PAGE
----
Two years ago this week I came to the Bay Area to look for an apartment. I vividly remember Jen driving me across the bridge from the East Bay (where she lives) to the Peninsula (where I would live). I had this tremendous sinking feeling in my stomach – “What the heck am I doing?” – “Oh my gosh I am very far from home” – “Oh crap, I’m going to live here” – “This is a really long bridge. I’ve seen pictures of an earthquake and bridges like this!”
Ok, I didn’t really have that last thought then.* But since Kevin and I moved to Union City, I cross that same bridge every time I go to my office. It’s normal now – the new normal. Life has changed so much in the last two years. I met a wonderful man – now we’re married. We’ve found a church community we love, and I feel so much more settled in my InterVarsity work here. I’m almost done with my master’s degree.
Moving to California was the most hopeful thing I’d ever done. And I knew it. I kept saying it to myself as I packed up all my earthly possessions. I said it to myself when I was looking at tiny apartments that cost twice my Austin mortgage. And I tried to say it to myself through the tears when I dropped Carrie off at the San Jose airport to fly home after our giant roadtrip here.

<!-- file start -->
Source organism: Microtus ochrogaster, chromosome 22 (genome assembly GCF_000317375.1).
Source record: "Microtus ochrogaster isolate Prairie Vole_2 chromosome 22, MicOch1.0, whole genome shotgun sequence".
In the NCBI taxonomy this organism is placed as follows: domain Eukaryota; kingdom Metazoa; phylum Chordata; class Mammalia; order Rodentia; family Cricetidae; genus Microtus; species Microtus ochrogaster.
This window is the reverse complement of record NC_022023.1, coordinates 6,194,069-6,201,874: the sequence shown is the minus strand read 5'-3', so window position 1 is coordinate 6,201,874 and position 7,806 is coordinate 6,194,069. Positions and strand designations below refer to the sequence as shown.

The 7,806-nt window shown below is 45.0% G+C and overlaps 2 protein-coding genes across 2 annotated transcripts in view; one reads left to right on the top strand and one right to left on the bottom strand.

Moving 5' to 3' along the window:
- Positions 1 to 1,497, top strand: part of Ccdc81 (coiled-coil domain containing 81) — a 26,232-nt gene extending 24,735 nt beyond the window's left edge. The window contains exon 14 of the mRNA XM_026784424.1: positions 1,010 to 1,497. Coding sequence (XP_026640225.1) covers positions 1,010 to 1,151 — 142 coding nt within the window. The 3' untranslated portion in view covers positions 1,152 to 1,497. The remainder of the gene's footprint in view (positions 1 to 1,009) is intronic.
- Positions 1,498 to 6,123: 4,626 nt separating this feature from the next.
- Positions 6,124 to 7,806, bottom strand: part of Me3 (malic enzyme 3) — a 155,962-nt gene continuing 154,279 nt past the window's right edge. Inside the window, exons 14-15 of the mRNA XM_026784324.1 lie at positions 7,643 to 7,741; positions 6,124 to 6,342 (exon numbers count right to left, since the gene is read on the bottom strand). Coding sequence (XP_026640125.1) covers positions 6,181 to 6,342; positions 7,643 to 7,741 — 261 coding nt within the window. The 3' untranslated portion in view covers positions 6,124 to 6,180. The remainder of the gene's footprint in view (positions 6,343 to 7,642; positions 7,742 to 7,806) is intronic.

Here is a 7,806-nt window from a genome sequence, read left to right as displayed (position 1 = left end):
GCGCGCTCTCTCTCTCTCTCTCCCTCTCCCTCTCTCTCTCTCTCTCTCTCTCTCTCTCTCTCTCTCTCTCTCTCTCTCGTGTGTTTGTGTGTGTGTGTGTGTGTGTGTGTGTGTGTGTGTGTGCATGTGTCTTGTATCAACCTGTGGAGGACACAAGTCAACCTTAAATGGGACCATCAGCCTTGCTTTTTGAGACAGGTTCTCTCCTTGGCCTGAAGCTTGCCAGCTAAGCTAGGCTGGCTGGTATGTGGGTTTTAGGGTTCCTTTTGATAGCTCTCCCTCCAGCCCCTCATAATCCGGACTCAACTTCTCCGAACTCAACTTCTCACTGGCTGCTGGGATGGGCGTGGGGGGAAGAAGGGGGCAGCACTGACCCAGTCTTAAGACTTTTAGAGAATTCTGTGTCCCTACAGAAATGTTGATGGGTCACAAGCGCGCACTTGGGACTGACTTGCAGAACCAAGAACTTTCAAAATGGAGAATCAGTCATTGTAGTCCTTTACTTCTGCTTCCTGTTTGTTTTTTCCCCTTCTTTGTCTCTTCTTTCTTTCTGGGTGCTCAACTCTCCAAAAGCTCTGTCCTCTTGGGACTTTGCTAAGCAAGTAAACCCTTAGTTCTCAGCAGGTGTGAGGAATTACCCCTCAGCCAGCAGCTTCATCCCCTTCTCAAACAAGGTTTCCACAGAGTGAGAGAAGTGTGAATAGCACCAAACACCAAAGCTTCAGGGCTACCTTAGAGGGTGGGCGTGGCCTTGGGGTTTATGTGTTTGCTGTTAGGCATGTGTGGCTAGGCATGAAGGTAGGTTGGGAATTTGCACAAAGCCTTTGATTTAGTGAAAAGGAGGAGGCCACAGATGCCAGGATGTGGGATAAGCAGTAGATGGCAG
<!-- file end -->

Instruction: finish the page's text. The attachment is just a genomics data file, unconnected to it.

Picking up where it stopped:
Hopeful because I had a great life in Austin. I loved my job, my church community, my house, loved it all. And still I sensed my own desire and God’s invitation to pick up and move. So moving, leaving what I knew to try something new. I had to be hopeful, or I’d never leave. I am grateful for all the meaningful goodbyes I had in Austin, they carried me through the darker and colder times here. A shoebox of affirmations from the IV Regional Leadership Team and a shoebox of sending notes and prayers from Mosaic are still treasures of mine. Like the writers of the psalms, I got to stretch my faith – remembering the community and good times of the past while looking forward to the new communities here.
Every year we graduate students (and send staff) who are off to new things. I told the graduating seniors that it takes at least a year, more like a year and a half to really transition. Leaving their college communities can be really hard. I imagine they have sinking feelings too sometimes – and I pray hope for them – that they would find joy in these growth opportunities of transition. Here’s to many more ‘most hopeful things.’
*I still have yet to feel an earthquake, though K says that most earthquakes won’t be much worse than when the train goes by our condo